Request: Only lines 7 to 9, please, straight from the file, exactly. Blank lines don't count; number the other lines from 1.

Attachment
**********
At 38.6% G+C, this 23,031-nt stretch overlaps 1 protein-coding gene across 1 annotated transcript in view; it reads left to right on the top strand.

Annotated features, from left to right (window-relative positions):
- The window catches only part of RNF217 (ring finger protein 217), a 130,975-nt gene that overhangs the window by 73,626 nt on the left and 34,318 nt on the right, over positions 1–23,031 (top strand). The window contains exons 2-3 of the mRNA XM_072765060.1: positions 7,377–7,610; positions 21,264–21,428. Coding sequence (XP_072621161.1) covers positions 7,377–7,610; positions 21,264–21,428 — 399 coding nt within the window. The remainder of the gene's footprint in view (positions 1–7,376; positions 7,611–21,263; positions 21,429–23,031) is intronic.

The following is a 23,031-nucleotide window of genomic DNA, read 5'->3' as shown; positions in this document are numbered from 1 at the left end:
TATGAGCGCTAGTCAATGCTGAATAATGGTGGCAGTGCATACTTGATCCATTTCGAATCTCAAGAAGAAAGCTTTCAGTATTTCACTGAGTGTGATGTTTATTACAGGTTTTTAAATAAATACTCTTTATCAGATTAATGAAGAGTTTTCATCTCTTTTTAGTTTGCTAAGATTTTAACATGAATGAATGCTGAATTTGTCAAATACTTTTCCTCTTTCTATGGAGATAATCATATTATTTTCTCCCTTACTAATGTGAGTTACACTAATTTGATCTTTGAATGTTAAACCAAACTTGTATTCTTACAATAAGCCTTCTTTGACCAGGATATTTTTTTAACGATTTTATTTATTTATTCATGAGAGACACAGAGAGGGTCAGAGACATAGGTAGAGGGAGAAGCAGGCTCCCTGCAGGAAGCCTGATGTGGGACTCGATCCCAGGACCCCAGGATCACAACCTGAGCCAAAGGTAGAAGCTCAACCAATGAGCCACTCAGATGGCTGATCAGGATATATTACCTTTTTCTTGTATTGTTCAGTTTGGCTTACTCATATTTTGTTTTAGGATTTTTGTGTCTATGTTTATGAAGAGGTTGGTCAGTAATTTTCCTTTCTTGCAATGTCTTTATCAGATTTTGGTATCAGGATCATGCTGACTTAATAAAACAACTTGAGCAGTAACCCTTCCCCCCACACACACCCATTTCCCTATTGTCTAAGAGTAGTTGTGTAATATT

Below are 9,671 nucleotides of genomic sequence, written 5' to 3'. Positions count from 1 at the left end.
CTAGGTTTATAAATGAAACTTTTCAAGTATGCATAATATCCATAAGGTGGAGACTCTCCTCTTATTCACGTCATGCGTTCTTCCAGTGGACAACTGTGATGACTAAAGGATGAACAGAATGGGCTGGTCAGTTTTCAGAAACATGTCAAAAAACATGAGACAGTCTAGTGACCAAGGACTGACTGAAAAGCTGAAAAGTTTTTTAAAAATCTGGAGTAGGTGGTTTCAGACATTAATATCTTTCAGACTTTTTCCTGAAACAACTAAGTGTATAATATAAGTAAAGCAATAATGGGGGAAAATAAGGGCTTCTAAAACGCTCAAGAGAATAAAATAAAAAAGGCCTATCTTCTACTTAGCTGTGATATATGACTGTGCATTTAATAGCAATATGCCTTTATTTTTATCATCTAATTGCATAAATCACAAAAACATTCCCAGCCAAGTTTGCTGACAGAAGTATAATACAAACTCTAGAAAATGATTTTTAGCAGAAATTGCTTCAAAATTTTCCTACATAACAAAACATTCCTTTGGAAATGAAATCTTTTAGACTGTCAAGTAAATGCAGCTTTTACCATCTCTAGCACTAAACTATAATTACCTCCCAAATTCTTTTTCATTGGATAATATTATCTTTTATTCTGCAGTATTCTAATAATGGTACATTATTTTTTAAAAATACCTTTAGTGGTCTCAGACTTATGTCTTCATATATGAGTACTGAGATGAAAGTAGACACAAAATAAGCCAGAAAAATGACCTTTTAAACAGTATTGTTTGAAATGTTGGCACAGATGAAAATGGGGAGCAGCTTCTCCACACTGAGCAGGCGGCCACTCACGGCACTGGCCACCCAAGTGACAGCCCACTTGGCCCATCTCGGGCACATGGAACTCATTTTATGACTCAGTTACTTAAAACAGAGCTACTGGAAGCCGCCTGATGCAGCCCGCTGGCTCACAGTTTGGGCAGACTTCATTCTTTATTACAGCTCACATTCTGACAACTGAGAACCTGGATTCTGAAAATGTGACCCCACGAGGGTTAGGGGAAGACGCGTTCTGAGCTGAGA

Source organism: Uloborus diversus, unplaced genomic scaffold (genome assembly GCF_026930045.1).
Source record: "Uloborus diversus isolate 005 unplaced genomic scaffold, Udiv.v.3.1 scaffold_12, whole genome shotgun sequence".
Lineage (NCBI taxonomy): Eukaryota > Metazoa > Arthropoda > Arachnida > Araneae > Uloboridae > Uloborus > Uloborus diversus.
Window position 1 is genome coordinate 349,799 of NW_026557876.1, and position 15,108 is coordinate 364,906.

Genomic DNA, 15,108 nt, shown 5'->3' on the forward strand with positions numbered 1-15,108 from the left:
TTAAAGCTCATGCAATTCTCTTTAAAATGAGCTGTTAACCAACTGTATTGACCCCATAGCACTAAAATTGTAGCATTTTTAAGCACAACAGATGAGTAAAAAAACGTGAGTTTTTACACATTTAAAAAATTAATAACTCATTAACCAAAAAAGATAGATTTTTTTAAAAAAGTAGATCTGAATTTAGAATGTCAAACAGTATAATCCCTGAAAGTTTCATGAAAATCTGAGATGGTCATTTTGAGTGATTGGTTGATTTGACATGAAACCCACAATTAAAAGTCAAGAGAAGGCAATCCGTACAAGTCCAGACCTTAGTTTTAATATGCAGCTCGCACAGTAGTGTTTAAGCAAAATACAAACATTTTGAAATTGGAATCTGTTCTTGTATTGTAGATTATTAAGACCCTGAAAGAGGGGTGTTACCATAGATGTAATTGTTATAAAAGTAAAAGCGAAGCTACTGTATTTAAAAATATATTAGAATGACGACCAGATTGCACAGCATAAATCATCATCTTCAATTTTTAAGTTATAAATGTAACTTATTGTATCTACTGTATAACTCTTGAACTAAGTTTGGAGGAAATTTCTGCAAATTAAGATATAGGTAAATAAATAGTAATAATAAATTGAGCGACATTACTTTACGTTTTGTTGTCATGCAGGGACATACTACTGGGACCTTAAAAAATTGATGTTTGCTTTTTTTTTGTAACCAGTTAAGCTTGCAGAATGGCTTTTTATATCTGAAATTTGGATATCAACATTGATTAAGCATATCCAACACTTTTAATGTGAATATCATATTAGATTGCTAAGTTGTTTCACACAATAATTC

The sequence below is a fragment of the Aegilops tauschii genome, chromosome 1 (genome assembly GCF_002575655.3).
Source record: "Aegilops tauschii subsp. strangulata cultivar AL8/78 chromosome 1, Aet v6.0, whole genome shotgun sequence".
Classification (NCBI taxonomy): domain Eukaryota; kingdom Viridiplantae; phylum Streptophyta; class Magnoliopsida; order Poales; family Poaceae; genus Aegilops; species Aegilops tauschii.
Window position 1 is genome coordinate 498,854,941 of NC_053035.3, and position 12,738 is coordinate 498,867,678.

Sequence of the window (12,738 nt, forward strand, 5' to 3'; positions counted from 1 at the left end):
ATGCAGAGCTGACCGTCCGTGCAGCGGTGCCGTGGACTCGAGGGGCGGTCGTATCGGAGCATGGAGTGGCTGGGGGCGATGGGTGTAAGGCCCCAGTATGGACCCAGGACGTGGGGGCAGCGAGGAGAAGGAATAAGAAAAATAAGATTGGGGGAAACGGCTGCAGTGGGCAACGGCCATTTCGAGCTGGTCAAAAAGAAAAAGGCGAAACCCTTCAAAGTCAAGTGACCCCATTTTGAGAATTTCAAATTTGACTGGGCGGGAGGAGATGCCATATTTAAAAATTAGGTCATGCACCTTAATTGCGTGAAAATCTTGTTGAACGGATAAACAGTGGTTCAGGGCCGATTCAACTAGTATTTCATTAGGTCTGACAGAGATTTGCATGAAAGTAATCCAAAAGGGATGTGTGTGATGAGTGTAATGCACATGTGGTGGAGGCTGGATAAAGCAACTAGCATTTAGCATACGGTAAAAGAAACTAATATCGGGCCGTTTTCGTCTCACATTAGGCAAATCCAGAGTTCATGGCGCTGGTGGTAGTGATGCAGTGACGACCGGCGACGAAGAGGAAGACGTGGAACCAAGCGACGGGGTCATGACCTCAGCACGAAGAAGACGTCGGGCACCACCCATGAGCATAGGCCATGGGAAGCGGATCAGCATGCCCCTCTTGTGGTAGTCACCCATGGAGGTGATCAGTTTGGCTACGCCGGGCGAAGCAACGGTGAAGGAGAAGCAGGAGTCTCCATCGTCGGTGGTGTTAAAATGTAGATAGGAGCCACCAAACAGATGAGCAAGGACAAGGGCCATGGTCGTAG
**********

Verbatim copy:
CTAGGTTTATAAATGAAACTTTTCAAGTATGCATAATATCCATAAGGTGGAGACTCTCCTCTTATTCACGTCATGCGTTCTTCCAGTGGACAACTGTGATGACTAAAGGATGAACAGAATGGGCTGGTCAGTTTTCAGAAACATGTCAAAAAACATGAGACAGTCTAGTGACCAAGGACTGACTGAAAAGCTGAAAAGTTTTTTAAAAATCTGGAGTAGGTGGTTTCAGACATTAATATCTTTCAGACTTTTTCCTGAAACAACTAAGTGTATAATATAAGTAAAGCAATAATGGGGGAAAATAAGGGCTTCTAAAACGCTCAAGAGAATAAAATAAAAAAGGCCTATCTTCTACTTAGCTGTGATATATGACTGTGCATTTAATAGCAATATGCCTTTATTTTTATCATCTAATTGCATAAATCACAAAAACATTCCCAGCCAAGTTTGCTGACAGAAGTATAATACAAACTCTAGAAAATGATTTTTAGCAGAAATTGCTTCAAAATTTTCCTACATAACAAAACATTCCTTTGGAAATGAAATCTTTTAGACTGTCAAGTAAATGCAGCTTTTACCATCTCTAGCACTAAACTATAATTACCTCCCAAATTCTTTTTCATTGGATAATATTATCTTTTATTCTGCAGTATTCTAATAATGGTACATTATTTTTTAAAAATACCTTTAGTGGTCTCAGACTTATGTCTTCATATATGAGTACTGAGATGAAAGTAGACACAAAATAAGCCAGAAAAATGACCTTTTAAACAGTATTGTTTGAAATGTTGGCACAGATGAAAATGGGGAGCAGCTTCTCCACACTGAGCAGGCGGCCACTCACGGCACTGGCCACCCAAGTGACAGCCCACTTGGCCCATCTCGGGCACATGGAACTCATTTTATGACTCAGTTACTTAAAACAGAGCTACTGGAAGCCGCCTGATGCAGCCCGCTGGCTCACAGTTTGGGCAGACTTCATTCTTTATTACAGCTCACATTCTGACAACTGAGAACCTGGATTCTGAAAATGTGACCCCACGAGGGTTAGGGGAAGACGCGTTCTGAGCTGAGA

Source organism: Uloborus diversus, unplaced genomic scaffold (genome assembly GCF_026930045.1).
Source record: "Uloborus diversus isolate 005 unplaced genomic scaffold, Udiv.v.3.1 scaffold_12, whole genome shotgun sequence".